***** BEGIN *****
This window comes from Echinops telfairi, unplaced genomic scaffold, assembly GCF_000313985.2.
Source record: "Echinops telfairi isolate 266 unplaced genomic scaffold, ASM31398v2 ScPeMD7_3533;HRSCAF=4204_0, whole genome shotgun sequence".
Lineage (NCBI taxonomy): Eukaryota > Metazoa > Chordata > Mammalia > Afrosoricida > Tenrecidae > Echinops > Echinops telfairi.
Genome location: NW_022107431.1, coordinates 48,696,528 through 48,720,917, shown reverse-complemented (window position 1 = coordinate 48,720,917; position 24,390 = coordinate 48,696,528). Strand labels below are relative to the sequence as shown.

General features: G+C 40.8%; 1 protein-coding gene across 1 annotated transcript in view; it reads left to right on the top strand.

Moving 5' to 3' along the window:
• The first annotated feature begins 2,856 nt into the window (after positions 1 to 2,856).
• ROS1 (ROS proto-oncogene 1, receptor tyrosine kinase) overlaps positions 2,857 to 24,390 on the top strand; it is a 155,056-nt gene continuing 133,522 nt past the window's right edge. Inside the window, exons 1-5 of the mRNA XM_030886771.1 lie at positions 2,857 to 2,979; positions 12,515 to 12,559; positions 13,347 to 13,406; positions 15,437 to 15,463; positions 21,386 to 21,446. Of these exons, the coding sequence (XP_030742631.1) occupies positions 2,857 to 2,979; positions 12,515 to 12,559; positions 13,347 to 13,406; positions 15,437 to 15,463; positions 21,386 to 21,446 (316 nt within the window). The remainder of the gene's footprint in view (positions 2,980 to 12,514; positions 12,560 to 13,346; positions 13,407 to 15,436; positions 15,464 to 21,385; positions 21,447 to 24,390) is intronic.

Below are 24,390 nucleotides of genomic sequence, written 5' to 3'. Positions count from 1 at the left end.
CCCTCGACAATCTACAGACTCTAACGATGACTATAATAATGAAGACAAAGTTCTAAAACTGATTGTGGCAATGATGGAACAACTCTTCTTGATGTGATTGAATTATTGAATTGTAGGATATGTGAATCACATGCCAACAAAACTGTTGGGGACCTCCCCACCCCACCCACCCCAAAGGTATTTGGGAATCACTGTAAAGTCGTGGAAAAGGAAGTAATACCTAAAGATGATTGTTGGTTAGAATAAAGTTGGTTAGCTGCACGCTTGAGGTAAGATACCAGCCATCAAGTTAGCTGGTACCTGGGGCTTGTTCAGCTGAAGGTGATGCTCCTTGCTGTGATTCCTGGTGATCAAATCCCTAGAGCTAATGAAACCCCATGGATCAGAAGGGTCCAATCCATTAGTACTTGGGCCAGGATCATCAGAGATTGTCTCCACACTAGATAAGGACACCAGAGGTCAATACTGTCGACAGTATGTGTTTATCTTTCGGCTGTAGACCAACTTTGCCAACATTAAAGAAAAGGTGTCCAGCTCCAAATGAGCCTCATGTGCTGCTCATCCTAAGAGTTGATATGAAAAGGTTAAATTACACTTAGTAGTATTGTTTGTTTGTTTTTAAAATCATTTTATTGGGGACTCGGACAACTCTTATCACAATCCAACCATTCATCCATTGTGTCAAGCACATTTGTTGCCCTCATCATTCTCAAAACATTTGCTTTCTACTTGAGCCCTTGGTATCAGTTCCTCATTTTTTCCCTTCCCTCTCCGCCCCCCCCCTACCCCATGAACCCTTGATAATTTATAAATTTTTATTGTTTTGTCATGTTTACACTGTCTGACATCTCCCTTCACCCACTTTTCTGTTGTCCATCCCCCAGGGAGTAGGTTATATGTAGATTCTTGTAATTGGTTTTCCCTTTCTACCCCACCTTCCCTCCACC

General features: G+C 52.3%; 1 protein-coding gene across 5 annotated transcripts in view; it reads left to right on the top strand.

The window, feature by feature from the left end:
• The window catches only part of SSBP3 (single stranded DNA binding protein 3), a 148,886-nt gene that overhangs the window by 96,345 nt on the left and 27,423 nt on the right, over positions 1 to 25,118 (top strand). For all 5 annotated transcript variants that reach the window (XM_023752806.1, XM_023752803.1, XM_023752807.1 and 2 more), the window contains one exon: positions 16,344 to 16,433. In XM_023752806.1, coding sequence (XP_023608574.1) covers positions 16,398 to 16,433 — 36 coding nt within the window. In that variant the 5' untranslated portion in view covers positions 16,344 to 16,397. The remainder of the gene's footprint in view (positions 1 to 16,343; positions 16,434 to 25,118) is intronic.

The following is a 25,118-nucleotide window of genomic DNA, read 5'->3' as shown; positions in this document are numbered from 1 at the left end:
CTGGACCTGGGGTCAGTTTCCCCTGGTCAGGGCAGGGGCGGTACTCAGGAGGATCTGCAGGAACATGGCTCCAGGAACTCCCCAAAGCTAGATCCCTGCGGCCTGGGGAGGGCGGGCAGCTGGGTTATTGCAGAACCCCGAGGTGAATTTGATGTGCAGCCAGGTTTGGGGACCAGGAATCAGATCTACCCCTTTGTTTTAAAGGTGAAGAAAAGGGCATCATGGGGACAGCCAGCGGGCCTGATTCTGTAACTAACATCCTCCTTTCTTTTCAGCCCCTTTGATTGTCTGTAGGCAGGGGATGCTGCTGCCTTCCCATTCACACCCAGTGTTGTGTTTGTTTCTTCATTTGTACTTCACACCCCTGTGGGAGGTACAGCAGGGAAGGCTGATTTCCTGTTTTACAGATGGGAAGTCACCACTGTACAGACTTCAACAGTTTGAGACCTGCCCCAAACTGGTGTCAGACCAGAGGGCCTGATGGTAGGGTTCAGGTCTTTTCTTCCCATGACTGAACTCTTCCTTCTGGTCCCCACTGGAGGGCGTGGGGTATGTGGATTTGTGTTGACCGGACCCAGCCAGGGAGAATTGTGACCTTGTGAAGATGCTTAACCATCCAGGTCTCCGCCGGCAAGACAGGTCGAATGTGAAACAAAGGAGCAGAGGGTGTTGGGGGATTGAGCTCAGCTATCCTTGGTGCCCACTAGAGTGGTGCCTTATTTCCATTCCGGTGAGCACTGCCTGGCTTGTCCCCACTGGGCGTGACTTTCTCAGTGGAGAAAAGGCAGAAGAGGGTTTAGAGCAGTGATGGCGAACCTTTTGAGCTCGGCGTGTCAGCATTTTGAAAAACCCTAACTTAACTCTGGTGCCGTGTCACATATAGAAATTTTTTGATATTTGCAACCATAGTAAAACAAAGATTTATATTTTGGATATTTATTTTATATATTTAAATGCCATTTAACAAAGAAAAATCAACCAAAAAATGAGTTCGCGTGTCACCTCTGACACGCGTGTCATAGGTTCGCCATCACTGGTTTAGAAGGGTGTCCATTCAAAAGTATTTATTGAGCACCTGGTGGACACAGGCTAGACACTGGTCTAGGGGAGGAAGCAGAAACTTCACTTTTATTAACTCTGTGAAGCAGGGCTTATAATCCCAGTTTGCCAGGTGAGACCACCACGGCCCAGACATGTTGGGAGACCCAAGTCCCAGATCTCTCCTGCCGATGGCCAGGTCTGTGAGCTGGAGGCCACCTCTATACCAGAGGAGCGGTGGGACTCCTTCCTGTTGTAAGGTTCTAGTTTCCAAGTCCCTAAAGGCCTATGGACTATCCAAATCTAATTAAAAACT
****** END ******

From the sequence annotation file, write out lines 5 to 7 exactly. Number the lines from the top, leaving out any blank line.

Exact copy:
General features: G+C 40.8%; 1 protein-coding gene across 1 annotated transcript in view; it reads left to right on the top strand.

Moving 5' to 3' along the window:
• The first annotated feature begins 2,856 nt into the window (after positions 1 to 2,856).